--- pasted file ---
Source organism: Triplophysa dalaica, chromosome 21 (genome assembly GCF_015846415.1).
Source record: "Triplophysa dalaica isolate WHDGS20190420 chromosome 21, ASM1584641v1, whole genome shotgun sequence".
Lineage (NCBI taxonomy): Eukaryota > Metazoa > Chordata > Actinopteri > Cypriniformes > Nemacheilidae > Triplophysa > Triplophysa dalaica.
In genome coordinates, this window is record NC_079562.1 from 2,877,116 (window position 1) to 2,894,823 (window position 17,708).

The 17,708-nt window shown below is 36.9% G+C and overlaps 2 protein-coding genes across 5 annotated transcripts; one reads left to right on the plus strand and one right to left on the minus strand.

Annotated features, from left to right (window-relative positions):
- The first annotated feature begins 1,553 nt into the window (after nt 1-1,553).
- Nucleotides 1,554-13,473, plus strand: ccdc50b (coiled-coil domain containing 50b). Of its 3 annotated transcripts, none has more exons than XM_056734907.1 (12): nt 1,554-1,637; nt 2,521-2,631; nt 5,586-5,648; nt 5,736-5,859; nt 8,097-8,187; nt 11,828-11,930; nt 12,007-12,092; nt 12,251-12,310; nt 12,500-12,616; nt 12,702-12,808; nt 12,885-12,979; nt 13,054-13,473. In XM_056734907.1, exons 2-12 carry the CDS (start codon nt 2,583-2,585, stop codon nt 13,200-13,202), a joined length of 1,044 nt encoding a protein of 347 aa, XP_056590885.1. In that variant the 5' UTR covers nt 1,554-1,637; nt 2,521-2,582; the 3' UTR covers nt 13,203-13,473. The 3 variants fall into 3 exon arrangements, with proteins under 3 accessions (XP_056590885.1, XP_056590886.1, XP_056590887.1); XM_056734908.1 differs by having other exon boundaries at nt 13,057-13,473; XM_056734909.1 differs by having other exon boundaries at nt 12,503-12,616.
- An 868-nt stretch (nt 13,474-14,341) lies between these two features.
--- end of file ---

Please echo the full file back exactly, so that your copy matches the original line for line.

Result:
Source organism: Triplophysa dalaica, chromosome 21 (genome assembly GCF_015846415.1).
Source record: "Triplophysa dalaica isolate WHDGS20190420 chromosome 21, ASM1584641v1, whole genome shotgun sequence".
Lineage (NCBI taxonomy): Eukaryota > Metazoa > Chordata > Actinopteri > Cypriniformes > Nemacheilidae > Triplophysa > Triplophysa dalaica.
In genome coordinates, this window is record NC_079562.1 from 2,877,116 (window position 1) to 2,894,823 (window position 17,708).

The 17,708-nt window shown below is 36.9% G+C and overlaps 2 protein-coding genes across 5 annotated transcripts; one reads left to right on the plus strand and one right to left on the minus strand.

Annotated features, from left to right (window-relative positions):
- The first annotated feature begins 1,553 nt into the window (after nt 1-1,553).
- Nucleotides 1,554-13,473, plus strand: ccdc50b (coiled-coil domain containing 50b). Of its 3 annotated transcripts, none has more exons than XM_056734907.1 (12): nt 1,554-1,637; nt 2,521-2,631; nt 5,586-5,648; nt 5,736-5,859; nt 8,097-8,187; nt 11,828-11,930; nt 12,007-12,092; nt 12,251-12,310; nt 12,500-12,616; nt 12,702-12,808; nt 12,885-12,979; nt 13,054-13,473. In XM_056734907.1, exons 2-12 carry the CDS (start codon nt 2,583-2,585, stop codon nt 13,200-13,202), a joined length of 1,044 nt encoding a protein of 347 aa, XP_056590885.1. In that variant the 5' UTR covers nt 1,554-1,637; nt 2,521-2,582; the 3' UTR covers nt 13,203-13,473. The 3 variants fall into 3 exon arrangements, with proteins under 3 accessions (XP_056590885.1, XP_056590886.1, XP_056590887.1); XM_056734908.1 differs by having other exon boundaries at nt 13,057-13,473; XM_056734909.1 differs by having other exon boundaries at nt 12,503-12,616.
- An 868-nt stretch (nt 13,474-14,341) lies between these two features.